WASHINGTON — The leaders of an official inquiry into the fatal attack on a U.S. mission in Benghazi, Libya, did not find Secretary of State Hillary Clinton responsible for security lapses even as they outlined widespread failings within her department.
The unclassified version of the report, released late Tuesday by the State Department, concluded that the mission was completely unprepared to deal with a Sept. 11 attack that killed U.S. Ambassador Chris Stevens and three other Americans.
Responsibility for security shortcomings in Benghazi lay farther down the State Department command chain, said Retired Ambassador Thomas Pickering, who lead the inquiry.
“We fixed (responsibility) at the assistant secretary level, which is, in our view, the appropriate place to look for where the decision-making in fact takes place, where — if you like — the rubber hits the road,” Pickering said after closed-door meetings with congressional committees.
The State Department said Wednesday its security chief had resigned from his post and three other officials had been relieved of their duties following the report.
Eric Boswell has resigned effective immediately as assistant secretary of state for diplomatic security, State Department spokeswoman Victoria Nuland said in a terse statement. A second official, speaking on condition of anonymity, said Boswell had not left the department entirely and remained a career official.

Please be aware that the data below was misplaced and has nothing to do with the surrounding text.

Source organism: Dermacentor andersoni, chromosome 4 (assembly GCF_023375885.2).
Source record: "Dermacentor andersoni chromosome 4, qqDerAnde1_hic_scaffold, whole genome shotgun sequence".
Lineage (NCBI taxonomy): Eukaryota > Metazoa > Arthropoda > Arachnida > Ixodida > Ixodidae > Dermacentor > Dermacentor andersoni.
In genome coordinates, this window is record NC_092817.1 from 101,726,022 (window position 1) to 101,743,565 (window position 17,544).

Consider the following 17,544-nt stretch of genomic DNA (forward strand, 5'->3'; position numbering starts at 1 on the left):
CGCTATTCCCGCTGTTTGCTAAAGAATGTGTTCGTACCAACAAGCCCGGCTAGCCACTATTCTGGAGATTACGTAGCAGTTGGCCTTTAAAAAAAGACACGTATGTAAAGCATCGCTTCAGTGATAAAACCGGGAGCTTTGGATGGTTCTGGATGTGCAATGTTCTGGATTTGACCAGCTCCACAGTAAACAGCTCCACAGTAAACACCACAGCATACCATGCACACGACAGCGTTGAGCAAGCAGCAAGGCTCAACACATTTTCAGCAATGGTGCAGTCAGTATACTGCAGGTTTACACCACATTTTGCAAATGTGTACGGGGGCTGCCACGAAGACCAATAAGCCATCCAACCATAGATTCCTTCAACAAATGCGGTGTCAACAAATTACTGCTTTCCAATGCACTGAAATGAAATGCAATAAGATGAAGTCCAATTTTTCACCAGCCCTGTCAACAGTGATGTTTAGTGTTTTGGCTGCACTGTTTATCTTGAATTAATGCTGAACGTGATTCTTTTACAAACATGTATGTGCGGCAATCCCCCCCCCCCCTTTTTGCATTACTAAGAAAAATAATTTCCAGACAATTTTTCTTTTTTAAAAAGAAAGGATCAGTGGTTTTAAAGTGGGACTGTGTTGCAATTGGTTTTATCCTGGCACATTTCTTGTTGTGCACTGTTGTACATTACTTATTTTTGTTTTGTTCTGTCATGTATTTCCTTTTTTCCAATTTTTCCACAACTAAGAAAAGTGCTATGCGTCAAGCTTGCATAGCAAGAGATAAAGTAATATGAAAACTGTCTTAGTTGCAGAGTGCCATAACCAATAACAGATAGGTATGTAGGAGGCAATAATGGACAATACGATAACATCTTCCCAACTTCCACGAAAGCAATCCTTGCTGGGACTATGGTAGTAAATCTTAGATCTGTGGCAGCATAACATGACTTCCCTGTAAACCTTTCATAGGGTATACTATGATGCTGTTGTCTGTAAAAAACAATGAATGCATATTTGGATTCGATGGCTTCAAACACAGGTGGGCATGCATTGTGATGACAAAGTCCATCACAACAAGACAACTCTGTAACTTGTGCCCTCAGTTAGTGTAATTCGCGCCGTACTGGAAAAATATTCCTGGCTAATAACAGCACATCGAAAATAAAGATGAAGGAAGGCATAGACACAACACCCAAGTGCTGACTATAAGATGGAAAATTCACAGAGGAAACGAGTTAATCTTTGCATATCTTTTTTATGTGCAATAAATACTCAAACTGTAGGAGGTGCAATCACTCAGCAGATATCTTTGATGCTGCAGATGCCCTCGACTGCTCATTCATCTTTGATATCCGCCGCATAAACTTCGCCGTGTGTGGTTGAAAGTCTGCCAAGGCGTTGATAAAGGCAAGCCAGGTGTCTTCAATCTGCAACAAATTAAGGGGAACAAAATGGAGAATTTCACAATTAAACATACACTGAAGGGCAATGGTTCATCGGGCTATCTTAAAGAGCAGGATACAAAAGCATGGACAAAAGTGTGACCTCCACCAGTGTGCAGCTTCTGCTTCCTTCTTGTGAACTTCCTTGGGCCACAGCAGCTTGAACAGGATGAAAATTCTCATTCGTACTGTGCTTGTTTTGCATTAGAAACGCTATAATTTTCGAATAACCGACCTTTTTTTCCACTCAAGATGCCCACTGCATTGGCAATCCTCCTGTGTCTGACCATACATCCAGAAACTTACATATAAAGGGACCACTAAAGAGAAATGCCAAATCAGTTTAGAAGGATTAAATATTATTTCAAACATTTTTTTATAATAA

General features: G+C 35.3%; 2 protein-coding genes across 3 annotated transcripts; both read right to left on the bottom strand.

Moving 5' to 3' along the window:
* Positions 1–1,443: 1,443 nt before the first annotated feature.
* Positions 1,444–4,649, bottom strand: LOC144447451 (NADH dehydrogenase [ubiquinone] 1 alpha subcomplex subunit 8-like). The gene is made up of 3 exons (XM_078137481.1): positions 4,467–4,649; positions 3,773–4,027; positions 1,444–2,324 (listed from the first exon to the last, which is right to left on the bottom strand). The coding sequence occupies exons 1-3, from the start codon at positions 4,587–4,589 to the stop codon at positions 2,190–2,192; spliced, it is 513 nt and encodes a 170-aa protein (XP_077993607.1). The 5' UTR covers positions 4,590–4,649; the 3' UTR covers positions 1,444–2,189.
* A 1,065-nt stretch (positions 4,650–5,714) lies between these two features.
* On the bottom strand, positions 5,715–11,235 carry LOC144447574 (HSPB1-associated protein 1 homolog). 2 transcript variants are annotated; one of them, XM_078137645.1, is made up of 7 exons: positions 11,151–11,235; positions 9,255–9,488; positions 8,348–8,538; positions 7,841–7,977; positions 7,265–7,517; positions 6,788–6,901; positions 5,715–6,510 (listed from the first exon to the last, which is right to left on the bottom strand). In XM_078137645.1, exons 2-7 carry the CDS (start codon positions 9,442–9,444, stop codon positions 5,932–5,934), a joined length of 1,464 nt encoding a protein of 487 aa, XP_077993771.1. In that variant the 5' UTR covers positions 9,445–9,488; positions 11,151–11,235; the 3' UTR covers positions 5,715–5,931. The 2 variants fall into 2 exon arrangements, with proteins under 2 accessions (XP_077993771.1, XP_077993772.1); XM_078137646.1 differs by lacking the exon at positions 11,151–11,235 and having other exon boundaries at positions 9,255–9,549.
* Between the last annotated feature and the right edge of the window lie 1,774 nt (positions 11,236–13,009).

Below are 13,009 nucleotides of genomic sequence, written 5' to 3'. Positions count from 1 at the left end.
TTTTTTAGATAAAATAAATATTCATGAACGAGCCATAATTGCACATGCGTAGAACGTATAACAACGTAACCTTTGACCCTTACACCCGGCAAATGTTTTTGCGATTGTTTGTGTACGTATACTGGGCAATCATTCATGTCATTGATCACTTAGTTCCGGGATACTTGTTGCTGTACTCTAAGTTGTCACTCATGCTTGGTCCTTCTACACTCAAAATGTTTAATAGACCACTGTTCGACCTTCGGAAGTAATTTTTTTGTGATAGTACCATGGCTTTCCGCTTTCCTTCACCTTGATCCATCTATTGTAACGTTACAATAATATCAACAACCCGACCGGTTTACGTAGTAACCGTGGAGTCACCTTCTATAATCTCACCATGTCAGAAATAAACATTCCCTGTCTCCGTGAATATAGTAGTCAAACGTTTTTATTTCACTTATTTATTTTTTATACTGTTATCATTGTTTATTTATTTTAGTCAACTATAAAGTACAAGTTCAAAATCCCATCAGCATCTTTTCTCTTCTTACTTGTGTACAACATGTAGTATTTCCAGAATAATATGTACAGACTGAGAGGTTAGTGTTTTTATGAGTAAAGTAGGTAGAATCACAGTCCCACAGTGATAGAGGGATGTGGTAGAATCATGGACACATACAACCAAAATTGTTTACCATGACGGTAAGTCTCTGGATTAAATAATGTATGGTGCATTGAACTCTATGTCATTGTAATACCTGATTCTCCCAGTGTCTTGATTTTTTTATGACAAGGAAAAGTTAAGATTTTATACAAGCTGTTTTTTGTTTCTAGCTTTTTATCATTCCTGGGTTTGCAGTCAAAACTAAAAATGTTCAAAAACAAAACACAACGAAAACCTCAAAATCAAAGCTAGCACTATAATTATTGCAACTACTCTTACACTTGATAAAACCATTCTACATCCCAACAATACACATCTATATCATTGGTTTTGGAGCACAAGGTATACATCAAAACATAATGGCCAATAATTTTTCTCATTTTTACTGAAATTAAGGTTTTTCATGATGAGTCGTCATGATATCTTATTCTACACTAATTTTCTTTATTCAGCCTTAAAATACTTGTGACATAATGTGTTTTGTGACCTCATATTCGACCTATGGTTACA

Nuland said that Boswell, and the three other officials, had all been put on administrative leave “pending further action.”
The Associated Press reported that two of the other three officials who faced further action were Charlene Lamb, the deputy assistant secretary responsible for embassy security, and Raymond Maxwell, the deputy assistant secretary of state who oversees the Maghreb nations of Libya, Algeria, Tunisia and Morocco.
The report by the Accountability Review Board probing the attack and comments by its two lead authors suggested that Clinton, who accepted responsibility for the incident, would not be held personally culpable.
“The secretary of state has been very clear about taking responsibility here, it was from my perspective not reasonable in terms of her having a specific level of knowledge,” said retired Admiral Michael Mullen, the former chairman of the U.S. Joint Chiefs of Staff and the other inquiry leader.